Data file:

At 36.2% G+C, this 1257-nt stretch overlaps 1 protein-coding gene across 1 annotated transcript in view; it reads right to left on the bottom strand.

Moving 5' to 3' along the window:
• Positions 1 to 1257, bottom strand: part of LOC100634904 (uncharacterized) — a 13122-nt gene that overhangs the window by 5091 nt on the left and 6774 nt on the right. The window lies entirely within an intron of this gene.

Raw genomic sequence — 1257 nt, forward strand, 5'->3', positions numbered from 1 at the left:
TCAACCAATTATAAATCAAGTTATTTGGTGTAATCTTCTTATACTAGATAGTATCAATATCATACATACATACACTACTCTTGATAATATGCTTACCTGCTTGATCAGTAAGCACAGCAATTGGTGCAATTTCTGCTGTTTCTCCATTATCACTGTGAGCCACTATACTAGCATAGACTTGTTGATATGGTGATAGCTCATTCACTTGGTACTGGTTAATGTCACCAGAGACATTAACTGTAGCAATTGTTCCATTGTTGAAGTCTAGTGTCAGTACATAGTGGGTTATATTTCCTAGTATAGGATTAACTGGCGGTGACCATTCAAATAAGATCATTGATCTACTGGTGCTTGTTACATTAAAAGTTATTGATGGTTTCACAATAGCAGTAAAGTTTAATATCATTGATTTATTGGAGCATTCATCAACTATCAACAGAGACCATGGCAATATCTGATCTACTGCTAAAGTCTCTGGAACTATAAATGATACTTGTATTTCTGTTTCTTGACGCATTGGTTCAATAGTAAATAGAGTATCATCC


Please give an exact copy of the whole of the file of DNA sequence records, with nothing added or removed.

At 36.2% G+C, this 1257-nt stretch overlaps 1 protein-coding gene across 1 annotated transcript in view; it reads right to left on the bottom strand.

Moving 5' to 3' along the window:
• Positions 1 to 1257, bottom strand: part of LOC100634904 (uncharacterized) — a 13122-nt gene that overhangs the window by 5091 nt on the left and 6774 nt on the right. The window lies entirely within an intron of this gene.

Raw genomic sequence — 1257 nt, forward strand, 5'->3', positions numbered from 1 at the left:
TCAACCAATTATAAATCAAGTTATTTGGTGTAATCTTCTTATACTAGATAGTATCAATATCATACATACATACACTACTCTTGATAATATGCTTACCTGCTTGATCAGTAAGCACAGCAATTGGTGCAATTTCTGCTGTTTCTCCATTATCACTGTGAGCCACTATACTAGCATAGACTTGTTGATATGGTGATAGCTCATTCACTTGGTACTGGTTAATGTCACCAGAGACATTAACTGTAGCAATTGTTCCATTGTTGAAGTCTAGTGTCAGTACATAGTGGGTTATATTTCCTAGTATAGGATTAACTGGCGGTGACCATTCAAATAAGATCATTGATCTACTGGTGCTTGTTACATTAAAAGTTATTGATGGTTTCACAATAGCAGTAAAGTTTAATATCATTGATTTATTGGAGCATTCATCAACTATCAACAGAGACCATGGCAATATCTGATCTACTGCTAAAGTCTCTGGAACTATAAATGATACTTGTATTTCTGTTTCTTGACGCATTGGTTCAATAGTAAATAGAGTATCATCC